Check the CI20_MPlayer page for details
Kodi (formerly XBMC)
Kodi Entertainment Center (formerly XBMC Media Center) software is an obvious choice to port to the board - with the connectivity, HDMI, VPU hardware video decoder, and GPU...
XBMC application itself works and installs easily.
After adding wheezy-backports to /etc/apt/sources.list apt-get -t wheezy-backports install xbmc
http://balintreczey.hu/blog/xbmc-from-debian-running-on-mips-ci20-dev-board/ https://groups.google.com/forum/#!msg/mips-creator-ci20/zZOm38HX81g/YFAtR77RFP4J https://github.com/xbmc/xbmc/pull/5570
The catch : Software video playback support only so far, with no hardware video decoding support yet for CI20 in XBMC's "DVDPlayer" (default) video player core. CI20_MPlayer could possibly be linked and used but that is a workaround, not a solution.
OpenELEC (short for "Open Embedded Linux Entertainment Center") is a free and open source embedded operating system providing a complete appliance-like media center software suite that comes with a pre-configured version of Kodi (formerly XBMC) media player and third-party addons with retro video game console emulators and PVR/DVR plugins.
OpenELEC is an extremely small and very fast booting Linux based distribution, primarily designed to be booted from flash memory card such as USB-memory, SD-card, CompactFlash or a solid-state drive, similar to that of the Linux Live distributions but specifically targeted to a minimum set-top box hardware setup based on ARM SoC's or Intel x86 processor and graphics.
Over the years OpenELEC have and have had partnerships with several media player manufacturers and media center system integrates as OEM firmware developers, with OpenELEC maintaining the operating-systems on their hardware.
https://github.com/OpenELEC/OpenELEC.tv/issues/3830 http://en.wikipedia.org/wiki/OpenELEC http://openelec.tv
And when XBMC runs, add a direct TSSI (Transport Stream Slave Interface) demod to the expander2?
RPi compat layer
Given that the board has an RPi shaped expansion header, and should be able to run all the RPi code, it should be feasible to make an 'RPi out of the box' image for the board.
Check the following
"Iris is an operating system based on a capability microkernel. It runs on Ingenic JzSoc devices, such as the NanoNote." Maybe port this (native) Jz OS to the CI20 : http://projects.qi-hardware.com/index.php/p/iris/
It should be perfectly feasible to wire a 'wiggler' to the EJTAG connector and get OpenOCD working with the core. It may require some 'work', but hey, isn't that part of the fun?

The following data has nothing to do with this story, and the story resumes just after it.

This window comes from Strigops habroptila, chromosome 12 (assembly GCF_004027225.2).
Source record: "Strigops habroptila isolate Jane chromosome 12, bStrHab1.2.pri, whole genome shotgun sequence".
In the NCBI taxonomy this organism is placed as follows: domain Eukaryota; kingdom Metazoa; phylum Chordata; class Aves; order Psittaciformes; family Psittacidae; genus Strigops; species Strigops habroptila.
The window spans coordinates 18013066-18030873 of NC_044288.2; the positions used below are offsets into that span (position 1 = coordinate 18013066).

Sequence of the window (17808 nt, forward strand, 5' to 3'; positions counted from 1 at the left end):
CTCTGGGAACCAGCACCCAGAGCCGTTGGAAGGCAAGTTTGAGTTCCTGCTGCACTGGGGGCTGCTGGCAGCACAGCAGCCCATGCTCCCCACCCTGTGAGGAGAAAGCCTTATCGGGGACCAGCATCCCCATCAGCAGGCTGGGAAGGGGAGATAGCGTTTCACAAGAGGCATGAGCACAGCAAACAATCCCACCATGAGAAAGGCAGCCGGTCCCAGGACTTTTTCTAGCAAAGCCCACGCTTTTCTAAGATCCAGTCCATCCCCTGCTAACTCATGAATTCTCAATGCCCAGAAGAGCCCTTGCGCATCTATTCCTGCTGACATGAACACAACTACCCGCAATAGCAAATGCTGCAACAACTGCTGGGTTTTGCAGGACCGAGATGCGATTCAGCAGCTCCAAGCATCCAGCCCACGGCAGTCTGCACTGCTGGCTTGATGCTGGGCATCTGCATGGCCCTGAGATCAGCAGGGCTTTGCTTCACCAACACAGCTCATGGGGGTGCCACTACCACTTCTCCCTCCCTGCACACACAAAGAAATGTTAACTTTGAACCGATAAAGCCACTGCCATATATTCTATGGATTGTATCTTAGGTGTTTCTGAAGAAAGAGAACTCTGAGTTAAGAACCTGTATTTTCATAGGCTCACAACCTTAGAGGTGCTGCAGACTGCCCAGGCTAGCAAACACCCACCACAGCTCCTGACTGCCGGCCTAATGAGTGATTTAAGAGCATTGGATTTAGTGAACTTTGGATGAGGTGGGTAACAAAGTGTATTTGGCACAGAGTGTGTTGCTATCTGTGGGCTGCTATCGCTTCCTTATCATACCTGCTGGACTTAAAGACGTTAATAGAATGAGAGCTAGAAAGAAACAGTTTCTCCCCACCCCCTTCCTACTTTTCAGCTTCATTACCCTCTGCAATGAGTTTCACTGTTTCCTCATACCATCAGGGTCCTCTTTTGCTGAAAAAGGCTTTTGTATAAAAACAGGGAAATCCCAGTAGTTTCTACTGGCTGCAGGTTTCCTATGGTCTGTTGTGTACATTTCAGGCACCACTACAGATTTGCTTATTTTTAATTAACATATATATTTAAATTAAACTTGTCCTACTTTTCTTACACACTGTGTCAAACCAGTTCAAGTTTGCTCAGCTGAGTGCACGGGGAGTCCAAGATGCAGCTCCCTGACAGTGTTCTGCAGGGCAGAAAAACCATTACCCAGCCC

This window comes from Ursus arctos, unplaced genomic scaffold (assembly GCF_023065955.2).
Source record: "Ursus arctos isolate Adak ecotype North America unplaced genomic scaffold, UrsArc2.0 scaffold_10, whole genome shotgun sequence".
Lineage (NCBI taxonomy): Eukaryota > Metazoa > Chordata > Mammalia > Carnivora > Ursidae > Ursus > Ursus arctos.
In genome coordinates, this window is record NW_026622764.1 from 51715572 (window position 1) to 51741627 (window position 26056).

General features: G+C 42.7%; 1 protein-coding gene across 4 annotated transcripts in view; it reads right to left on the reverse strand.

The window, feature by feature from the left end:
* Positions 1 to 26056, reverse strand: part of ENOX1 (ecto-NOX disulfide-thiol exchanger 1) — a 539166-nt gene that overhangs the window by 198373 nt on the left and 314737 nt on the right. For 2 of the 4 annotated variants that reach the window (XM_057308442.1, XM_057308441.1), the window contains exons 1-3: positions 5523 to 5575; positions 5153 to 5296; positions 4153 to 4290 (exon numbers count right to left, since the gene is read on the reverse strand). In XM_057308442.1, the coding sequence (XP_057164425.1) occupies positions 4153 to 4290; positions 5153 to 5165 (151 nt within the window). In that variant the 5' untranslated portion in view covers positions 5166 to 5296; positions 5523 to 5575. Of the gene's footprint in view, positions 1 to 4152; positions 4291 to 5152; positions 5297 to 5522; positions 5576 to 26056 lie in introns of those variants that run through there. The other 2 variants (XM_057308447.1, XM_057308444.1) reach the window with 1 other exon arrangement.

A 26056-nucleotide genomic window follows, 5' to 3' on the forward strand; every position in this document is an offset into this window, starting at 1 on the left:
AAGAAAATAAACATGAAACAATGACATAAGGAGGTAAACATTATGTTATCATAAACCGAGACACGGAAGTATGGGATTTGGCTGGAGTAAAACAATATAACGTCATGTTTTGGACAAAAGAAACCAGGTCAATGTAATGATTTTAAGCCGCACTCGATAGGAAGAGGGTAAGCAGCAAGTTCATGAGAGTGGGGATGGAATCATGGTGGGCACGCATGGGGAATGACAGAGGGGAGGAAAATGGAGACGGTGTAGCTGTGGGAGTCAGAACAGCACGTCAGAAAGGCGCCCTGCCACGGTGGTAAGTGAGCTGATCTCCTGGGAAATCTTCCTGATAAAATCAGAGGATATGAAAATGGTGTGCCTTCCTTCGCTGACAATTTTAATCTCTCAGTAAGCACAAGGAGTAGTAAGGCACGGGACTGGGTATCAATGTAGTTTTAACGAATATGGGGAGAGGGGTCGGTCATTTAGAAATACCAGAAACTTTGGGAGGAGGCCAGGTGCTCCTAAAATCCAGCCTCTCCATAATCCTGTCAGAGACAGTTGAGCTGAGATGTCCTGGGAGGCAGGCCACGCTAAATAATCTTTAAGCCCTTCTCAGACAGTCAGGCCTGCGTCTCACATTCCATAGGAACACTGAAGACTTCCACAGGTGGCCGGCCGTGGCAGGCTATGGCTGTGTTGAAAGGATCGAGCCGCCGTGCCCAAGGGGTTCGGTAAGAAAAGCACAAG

Use the hardware cursor plane
The JZ4780 has hardware support for a 'cursor plane' which is not presently in use (the cursor is currently done with software) - for raw Linux/X at least. Seeing as the hardware exists, we should try to utilise it under X.
Accelerate 2D X desktop maybe
The JZ4780 has quite a rich display path with a number of accelerators, predominantly aimed at the Android display stack. We should see if we can utilise some of these (like the 2D blitter functions) for X 2D acceleration.
External LCD/touch display via SPI maybe
Could be used to display real time data from cpu etc.Or maybe just for a portable CI20? Or even a handheld gaming console? Here is a RPI equivalent in action(movie + pacman clone):
Here's the description of the LCD "shield" used in above video
Our display modules provide a TFT LCD display, a resistive touchscreen with controller and tactile switches. They are connected over SPI bus and are besides for the Raspberry Pi therefore also suitable for all embedded systems with SPI bus. Especially for ones that do not have a LCD controller or are lacking I/O pins. Our displays only need SPI pins (MISO, MOSI, SCK, SPICS0 and SPICS1) to work.
Utilise the other MIPS cores maybe
As well as having the dual MIPS primary cores, there are two other smaller MIPS cores in the SoC - one in the middle of the video decoder block, and one in the DMA unit. It would probably be fun to run some code on those - and maybe investigate if they can run independent of the main cores so maybe run a small OS (like Contiki etc.) on them doing 'interesting' things in super-low-power modes etc.
There are some references about the VPU MIPS core: https://github.com/laanwj/gcw0_vpu_poc